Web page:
Three-season and four-season backpacking tents are usually the most expensive of the lot. These tents use ultralight materials that offer excellent waterproofing, tear-resistance, breathability, and stability in high winds whilst weighing in at considerably less than those used on cheaper, car-camping models.
Some defining characteristics of such tents are minimum hydro-static head ratings of 1,500 mm in the fly and 3,000 in the groundsheet, tiny trail weights (under 4.5 lbs for two-person models), carbon fiber or aluminum poles, and, in most cases, a double-walled design. Tents offering all of the above are designed for use in more extreme conditions in the backcountry and can cost anything from $150 to $500 for a one, two, or three-person tent. Models with a capacity of four persons and over, however, could set you back anything from $250 to $900.
There are, thankfully, a plethora of tents that fall into a broad category between the two above extremes. These are typically 2/3-season tents that offer decent waterproofing (over 1,200 mm HH in both the rainfly and groundsheet), use quality aluminum poles, and which don’t quite fall into the “featherweight” category occupied by the priciest tents on the market but are light enough to make them easily portable on backcountry backpacking trips. Tents that tick the above boxes can be found for under $100 for one or two-person models and under $200 for three, four, and five-person models. For models with a 6 to 12-person capacity, prices usually rise relative to the number of sleepers the tent can accommodate, but there are plenty of 12-person tents on the market that offer reasonable waterproofing, durable materials, and convenience-enhancing features for under $300.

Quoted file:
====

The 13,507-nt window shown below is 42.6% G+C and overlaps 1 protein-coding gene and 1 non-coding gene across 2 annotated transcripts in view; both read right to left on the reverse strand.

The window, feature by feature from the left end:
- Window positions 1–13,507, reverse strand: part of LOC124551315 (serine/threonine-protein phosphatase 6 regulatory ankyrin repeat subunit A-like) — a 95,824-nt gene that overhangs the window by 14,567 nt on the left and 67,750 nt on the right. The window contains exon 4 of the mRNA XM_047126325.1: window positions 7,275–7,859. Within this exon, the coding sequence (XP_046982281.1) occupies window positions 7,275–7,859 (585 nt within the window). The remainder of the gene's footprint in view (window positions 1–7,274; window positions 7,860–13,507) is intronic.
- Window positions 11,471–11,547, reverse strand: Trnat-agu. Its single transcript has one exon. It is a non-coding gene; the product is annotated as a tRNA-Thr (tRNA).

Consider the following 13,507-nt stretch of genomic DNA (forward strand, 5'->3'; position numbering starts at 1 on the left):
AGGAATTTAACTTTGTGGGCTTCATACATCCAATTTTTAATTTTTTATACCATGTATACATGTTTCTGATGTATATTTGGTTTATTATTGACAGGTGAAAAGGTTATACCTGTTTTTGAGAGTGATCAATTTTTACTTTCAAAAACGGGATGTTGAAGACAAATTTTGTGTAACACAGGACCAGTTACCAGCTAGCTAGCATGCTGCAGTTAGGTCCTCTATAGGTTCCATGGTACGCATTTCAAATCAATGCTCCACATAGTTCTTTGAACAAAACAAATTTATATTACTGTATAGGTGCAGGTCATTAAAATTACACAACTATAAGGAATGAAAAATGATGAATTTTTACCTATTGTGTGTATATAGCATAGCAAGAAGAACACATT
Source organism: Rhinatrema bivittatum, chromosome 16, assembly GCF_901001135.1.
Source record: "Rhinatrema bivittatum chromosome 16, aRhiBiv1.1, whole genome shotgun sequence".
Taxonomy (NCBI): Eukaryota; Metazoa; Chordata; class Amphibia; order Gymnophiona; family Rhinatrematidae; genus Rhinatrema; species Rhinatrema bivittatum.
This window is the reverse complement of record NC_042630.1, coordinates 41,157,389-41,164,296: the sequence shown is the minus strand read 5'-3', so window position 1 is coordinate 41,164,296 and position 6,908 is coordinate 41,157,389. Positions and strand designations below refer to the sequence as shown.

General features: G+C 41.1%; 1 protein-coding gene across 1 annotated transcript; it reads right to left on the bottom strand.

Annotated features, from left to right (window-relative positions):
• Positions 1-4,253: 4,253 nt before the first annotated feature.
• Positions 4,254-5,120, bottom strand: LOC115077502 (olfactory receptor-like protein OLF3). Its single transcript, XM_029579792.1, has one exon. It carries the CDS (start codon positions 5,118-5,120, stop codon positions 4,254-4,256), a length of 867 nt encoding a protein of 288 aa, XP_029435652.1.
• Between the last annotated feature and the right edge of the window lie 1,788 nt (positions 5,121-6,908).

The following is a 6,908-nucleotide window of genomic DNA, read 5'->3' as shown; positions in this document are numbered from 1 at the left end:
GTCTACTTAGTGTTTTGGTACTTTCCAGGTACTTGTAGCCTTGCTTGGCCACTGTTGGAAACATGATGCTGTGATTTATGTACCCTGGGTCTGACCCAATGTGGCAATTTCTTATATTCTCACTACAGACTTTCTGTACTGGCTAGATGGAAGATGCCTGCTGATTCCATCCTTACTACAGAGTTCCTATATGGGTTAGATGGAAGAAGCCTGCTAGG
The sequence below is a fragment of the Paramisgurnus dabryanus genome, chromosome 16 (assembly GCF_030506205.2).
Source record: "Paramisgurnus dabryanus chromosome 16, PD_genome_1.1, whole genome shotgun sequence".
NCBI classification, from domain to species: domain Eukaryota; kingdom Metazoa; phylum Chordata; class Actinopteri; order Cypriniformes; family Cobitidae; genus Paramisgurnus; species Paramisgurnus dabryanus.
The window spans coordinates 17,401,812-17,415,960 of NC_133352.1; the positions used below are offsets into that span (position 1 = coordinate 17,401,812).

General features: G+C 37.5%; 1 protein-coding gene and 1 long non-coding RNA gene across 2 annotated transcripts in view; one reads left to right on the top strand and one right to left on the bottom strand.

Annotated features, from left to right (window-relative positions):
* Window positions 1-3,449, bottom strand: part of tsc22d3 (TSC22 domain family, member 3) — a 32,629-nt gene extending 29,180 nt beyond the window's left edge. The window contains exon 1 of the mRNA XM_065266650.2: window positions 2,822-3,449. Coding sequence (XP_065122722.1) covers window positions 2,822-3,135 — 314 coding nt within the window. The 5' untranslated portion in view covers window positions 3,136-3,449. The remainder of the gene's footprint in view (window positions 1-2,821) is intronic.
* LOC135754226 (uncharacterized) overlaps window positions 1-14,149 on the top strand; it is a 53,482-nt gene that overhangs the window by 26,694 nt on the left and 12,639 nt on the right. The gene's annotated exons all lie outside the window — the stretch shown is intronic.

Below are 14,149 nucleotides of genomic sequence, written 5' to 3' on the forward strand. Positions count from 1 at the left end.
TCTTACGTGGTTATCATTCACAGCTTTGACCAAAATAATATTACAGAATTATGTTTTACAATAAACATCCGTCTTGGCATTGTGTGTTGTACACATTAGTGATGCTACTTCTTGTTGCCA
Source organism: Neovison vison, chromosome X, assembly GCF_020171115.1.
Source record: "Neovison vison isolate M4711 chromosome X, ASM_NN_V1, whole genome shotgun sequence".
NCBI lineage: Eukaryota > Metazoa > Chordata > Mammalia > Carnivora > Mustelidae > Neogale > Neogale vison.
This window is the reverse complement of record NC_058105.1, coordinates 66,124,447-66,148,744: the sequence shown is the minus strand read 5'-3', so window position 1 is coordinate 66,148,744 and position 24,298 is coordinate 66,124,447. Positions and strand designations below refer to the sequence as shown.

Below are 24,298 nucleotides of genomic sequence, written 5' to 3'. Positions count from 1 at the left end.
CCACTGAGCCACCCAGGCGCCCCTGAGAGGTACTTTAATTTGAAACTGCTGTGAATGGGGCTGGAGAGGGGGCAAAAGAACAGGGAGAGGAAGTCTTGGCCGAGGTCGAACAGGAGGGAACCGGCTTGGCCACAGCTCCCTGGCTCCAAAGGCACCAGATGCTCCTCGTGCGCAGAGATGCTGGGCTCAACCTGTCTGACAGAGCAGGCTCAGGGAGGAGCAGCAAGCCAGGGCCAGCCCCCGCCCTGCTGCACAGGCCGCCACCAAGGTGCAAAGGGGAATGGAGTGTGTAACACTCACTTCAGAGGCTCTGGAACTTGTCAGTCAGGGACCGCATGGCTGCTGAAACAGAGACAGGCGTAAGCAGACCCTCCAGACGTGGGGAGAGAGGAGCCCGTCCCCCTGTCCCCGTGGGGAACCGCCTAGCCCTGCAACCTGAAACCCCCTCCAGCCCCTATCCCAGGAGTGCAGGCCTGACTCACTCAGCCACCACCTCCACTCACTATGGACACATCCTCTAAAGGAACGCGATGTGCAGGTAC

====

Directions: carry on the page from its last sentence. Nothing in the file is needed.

What do you need for tent camping?
The required kit for any camping adventure is summarized nicely in the “Ten Essentials of Camping and Backpacking.” First introduced as the Ten Essentials of Mountaineering by a group called The Mountaineers in the Pacific Northwest in the 1930s, this modernized take, as the name suggests, itemizes every piece of kit required for safe and comfortable outings in the backcountry. Below, we’ve added each entry on the list along with examples.
- Navigation (compass, map, and/or GPS device)
- Sun protection (sunscreen, sunhat)
- Insulation (sleeping bag, sleeping mat)
- Illumination (headlamp, lantern)
- First-aid supplies
- Fire (matches, lighter, firestarters)
- Repair Kit and Tools (repair patches for your tent, sleeping bag, and sleeping mat, plus a multi-tool or similar)
- Nutrition (grub!)
- Hydration (water)
- Shelter (tent)
While you’re camping, you may still feel a desperate need for coffee, and if that’s the case, why not take one of The Best Pour Over Coffee Makers?
How do you stay warm in a tent?
The most important pieces of kit you need to stay warm in a tent are a sleeping bag and a sleeping mat. Sleeping bags come with temperature ratings that state the lowest temperature at which the user will remain comfortable when sleeping in the bag. As a general rule, when choosing your sleeping bag you should bear in mind the coolest nighttime temps you expect to encounter on your camping trips and then opt for a bag with a rating at least 10 degrees Fahrenheit below in order to provide a “buffer”.
Sleeping mats are usually inflatable mattresses used beneath your sleeping bag. Not only do these make life inside your tent more comfortable by raising you above the uneven, bumpy terrain beneath the tent but also place a layer of insulation between you and the ground, which can be several degrees cooler than air temperatures inside the tent.
Should you put a tarp over your tent?